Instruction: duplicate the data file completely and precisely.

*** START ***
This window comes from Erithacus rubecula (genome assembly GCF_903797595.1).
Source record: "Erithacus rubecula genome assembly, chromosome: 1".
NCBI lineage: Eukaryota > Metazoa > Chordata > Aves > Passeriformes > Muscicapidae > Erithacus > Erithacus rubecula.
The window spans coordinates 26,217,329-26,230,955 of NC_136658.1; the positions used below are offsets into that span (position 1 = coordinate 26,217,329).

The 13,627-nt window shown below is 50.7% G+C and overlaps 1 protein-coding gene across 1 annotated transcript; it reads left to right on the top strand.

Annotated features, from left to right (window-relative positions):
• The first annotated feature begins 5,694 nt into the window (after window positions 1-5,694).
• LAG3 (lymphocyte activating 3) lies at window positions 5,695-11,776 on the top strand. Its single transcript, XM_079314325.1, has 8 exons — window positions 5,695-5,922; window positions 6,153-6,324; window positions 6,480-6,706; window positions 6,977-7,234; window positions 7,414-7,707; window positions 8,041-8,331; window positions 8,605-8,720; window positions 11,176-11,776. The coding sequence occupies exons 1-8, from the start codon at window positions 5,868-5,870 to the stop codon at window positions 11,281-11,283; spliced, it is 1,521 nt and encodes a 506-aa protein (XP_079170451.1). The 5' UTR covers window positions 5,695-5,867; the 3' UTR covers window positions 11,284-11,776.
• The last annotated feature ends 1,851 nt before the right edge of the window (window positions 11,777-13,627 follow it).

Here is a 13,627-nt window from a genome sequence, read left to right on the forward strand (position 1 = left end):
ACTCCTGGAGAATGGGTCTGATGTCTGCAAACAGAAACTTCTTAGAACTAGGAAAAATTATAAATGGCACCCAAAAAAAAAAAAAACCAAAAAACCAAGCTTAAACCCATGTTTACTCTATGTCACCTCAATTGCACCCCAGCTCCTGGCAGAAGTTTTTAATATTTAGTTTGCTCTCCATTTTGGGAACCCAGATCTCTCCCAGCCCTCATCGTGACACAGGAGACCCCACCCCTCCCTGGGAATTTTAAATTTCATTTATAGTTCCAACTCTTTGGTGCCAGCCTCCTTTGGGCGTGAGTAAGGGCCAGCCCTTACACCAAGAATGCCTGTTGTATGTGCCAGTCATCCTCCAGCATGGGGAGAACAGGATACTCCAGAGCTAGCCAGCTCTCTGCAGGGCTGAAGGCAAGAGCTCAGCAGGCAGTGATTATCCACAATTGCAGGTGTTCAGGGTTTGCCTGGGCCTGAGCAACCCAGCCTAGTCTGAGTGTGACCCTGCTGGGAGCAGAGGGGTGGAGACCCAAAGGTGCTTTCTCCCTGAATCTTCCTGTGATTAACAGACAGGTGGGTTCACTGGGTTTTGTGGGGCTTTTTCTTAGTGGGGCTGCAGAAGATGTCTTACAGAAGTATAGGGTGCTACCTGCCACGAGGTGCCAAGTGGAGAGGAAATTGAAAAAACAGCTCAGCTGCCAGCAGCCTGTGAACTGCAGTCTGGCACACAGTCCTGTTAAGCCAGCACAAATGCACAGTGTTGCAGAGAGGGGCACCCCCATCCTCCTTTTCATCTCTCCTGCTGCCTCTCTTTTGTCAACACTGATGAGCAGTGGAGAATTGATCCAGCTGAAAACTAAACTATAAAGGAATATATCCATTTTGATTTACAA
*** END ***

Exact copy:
This window comes from Erithacus rubecula (genome assembly GCF_903797595.1).
Source record: "Erithacus rubecula genome assembly, chromosome: 1".
NCBI lineage: Eukaryota > Metazoa > Chordata > Aves > Passeriformes > Muscicapidae > Erithacus > Erithacus rubecula.
The window spans coordinates 26,217,329-26,230,955 of NC_136658.1; the positions used below are offsets into that span (position 1 = coordinate 26,217,329).

The 13,627-nt window shown below is 50.7% G+C and overlaps 1 protein-coding gene across 1 annotated transcript; it reads left to right on the top strand.

Annotated features, from left to right (window-relative positions):
• The first annotated feature begins 5,694 nt into the window (after window positions 1-5,694).
• LAG3 (lymphocyte activating 3) lies at window positions 5,695-11,776 on the top strand. Its single transcript, XM_079314325.1, has 8 exons — window positions 5,695-5,922; window positions 6,153-6,324; window positions 6,480-6,706; window positions 6,977-7,234; window positions 7,414-7,707; window positions 8,041-8,331; window positions 8,605-8,720; window positions 11,176-11,776. The coding sequence occupies exons 1-8, from the start codon at window positions 5,868-5,870 to the stop codon at window positions 11,281-11,283; spliced, it is 1,521 nt and encodes a 506-aa protein (XP_079170451.1). The 5' UTR covers window positions 5,695-5,867; the 3' UTR covers window positions 11,284-11,776.
• The last annotated feature ends 1,851 nt before the right edge of the window (window positions 11,777-13,627 follow it).

Here is a 13,627-nt window from a genome sequence, read left to right on the forward strand (position 1 = left end):
ACTCCTGGAGAATGGGTCTGATGTCTGCAAACAGAAACTTCTTAGAACTAGGAAAAATTATAAATGGCACCCAAAAAAAAAAAAAACCAAAAAACCAAGCTTAAACCCATGTTTACTCTATGTCACCTCAATTGCACCCCAGCTCCTGGCAGAAGTTTTTAATATTTAGTTTGCTCTCCATTTTGGGAACCCAGATCTCTCCCAGCCCTCATCGTGACACAGGAGACCCCACCCCTCCCTGGGAATTTTAAATTTCATTTATAGTTCCAACTCTTTGGTGCCAGCCTCCTTTGGGCGTGAGTAAGGGCCAGCCCTTACACCAAGAATGCCTGTTGTATGTGCCAGTCATCCTCCAGCATGGGGAGAACAGGATACTCCAGAGCTAGCCAGCTCTCTGCAGGGCTGAAGGCAAGAGCTCAGCAGGCAGTGATTATCCACAATTGCAGGTGTTCAGGGTTTGCCTGGGCCTGAGCAACCCAGCCTAGTCTGAGTGTGACCCTGCTGGGAGCAGAGGGGTGGAGACCCAAAGGTGCTTTCTCCCTGAATCTTCCTGTGATTAACAGACAGGTGGGTTCACTGGGTTTTGTGGGGCTTTTTCTTAGTGGGGCTGCAGAAGATGTCTTACAGAAGTATAGGGTGCTACCTGCCACGAGGTGCCAAGTGGAGAGGAAATTGAAAAAACAGCTCAGCTGCCAGCAGCCTGTGAACTGCAGTCTGGCACACAGTCCTGTTAAGCCAGCACAAATGCACAGTGTTGCAGAGAGGGGCACCCCCATCCTCCTTTTCATCTCTCCTGCTGCCTCTCTTTTGTCAACACTGATGAGCAGTGGAGAATTGATCCAGCTGAAAACTAAACTATAAAGGAATATATCCATTTTGATTTACAA